Zimmerman (1996: 118) says that you shouldn't try to represent conditional obligation in terms of a material conditional where the 'ought' operator takes wide-scope. At first I thought I got it, but now I'm not so sure.
(1) You should vote Obama but if you don't you shouldn't vote at all.
Let A: Vote Obama.
Let B: Vote for no one.
Letting the arrow stand for the material conditional, the idea is that we model conditional obligation (e.g., (1)) as follows:
(2) O(~A --> B)
Here's the problem with that. Suppose O(A). O(A) entails O(AvB), which entails O(~A-->B).
Now, let C: Vote for Romney. Suppose O(A). O(A) entails O(AvC), which entails:
At first I thought that his problem with (2) was that (2) was too weak and that there's got to be more to conditional obligation than (2). That still seems right, but now I'm worried. I could be wrong, but doesn't (1) entail?
Doesn't (4) entail (2) and (3)? Doesn't it seem that (1) is incompatible with (3)?
I've been traveling all afternoon and evening, reading Zimmerman on the plane and then driving back to Austin from San Antonio. It is now 1:14 AM and I've just stepped in the door (can't sleep), so there's a non-zero chance that I'm just missing something obvious, but I can't tell whether the problem is that (2) is false or that it's just too weak. What do we have to give up to block the inference from (4) to (2)? He doesn't deny that O(A) entails O(AvB). (His solution to Ross' paradox is the one that I'd offer and it doesn't require denying that inference.)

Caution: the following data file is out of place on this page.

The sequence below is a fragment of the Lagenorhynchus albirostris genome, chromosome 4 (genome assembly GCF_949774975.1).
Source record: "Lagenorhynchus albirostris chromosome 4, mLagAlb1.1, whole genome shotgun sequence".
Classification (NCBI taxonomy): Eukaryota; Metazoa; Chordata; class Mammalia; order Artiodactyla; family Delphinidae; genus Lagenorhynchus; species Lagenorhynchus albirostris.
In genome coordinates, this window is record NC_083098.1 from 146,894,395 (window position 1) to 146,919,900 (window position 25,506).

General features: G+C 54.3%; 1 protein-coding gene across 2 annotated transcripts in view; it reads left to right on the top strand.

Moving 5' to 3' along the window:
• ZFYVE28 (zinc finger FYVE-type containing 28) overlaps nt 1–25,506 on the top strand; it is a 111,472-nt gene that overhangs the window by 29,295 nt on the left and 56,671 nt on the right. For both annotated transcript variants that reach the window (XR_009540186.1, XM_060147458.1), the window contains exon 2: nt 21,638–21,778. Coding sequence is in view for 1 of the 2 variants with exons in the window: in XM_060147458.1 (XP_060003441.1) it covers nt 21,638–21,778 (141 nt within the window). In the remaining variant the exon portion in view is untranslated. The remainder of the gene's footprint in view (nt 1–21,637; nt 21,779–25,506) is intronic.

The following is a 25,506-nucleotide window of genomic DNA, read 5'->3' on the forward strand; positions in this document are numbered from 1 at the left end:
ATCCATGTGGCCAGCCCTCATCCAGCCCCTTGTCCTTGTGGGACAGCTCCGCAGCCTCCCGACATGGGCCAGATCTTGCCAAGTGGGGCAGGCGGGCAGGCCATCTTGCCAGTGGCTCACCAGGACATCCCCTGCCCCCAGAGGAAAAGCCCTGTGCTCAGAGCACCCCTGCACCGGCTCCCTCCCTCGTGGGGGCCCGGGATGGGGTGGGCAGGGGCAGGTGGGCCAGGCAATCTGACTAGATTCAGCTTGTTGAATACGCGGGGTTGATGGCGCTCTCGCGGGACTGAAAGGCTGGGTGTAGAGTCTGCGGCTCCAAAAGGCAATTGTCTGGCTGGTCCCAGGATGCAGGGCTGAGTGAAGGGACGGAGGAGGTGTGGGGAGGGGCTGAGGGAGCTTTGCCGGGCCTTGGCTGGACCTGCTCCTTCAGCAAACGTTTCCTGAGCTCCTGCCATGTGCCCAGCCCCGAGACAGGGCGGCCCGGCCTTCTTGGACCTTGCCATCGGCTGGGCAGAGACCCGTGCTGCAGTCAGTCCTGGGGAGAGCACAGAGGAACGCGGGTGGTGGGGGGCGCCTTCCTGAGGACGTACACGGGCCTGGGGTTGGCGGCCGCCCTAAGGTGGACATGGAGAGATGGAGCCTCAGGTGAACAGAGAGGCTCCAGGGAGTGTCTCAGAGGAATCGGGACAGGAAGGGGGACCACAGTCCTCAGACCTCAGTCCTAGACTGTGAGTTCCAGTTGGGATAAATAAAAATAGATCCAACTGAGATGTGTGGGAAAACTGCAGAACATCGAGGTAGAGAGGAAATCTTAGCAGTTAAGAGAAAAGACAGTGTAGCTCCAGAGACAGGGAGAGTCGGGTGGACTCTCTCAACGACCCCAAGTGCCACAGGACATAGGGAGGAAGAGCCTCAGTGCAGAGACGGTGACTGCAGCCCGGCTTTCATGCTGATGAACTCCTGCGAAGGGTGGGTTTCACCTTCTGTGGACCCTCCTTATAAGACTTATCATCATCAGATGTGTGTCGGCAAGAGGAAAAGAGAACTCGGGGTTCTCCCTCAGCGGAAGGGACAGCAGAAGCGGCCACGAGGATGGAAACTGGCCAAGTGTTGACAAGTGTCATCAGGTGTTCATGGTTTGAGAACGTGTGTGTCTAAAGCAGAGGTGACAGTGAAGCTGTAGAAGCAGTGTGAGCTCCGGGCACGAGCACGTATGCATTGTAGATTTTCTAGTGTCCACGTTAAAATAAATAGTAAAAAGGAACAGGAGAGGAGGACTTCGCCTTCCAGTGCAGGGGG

Maybe the idea is that (1) is compatible with (2) and (3)? Maybe that's right, and maybe the problem is just that (2) is too weak to capture the conditional obligation stated in (1). (AvB) and (AvC) are logically equivalent to (~A --> B) and (~A --> C) respectively and to ~(~A & ~B) and ~(~A & ~C). Just as there's no deontically superior world accessible to this one where you neither A nor B on the assumption that the best accessible world is an A-world, there's no deontically superior world accessible to this one where you neither A nor C on the assumption that the best accssible world is an A-world.
So, maybe the idea is that (1)-(4) are all true and that's consistent with the denial of:
(5) You should vote Obama but if you don't you should vote for Romney.
Why not? If there's more to (1) than (2), then there's more to (5) than (3) and that extra stuff is what we can use to capture the intuition that there's something wrong with (3) that really is the intuition that (5) can't be true if (1) is.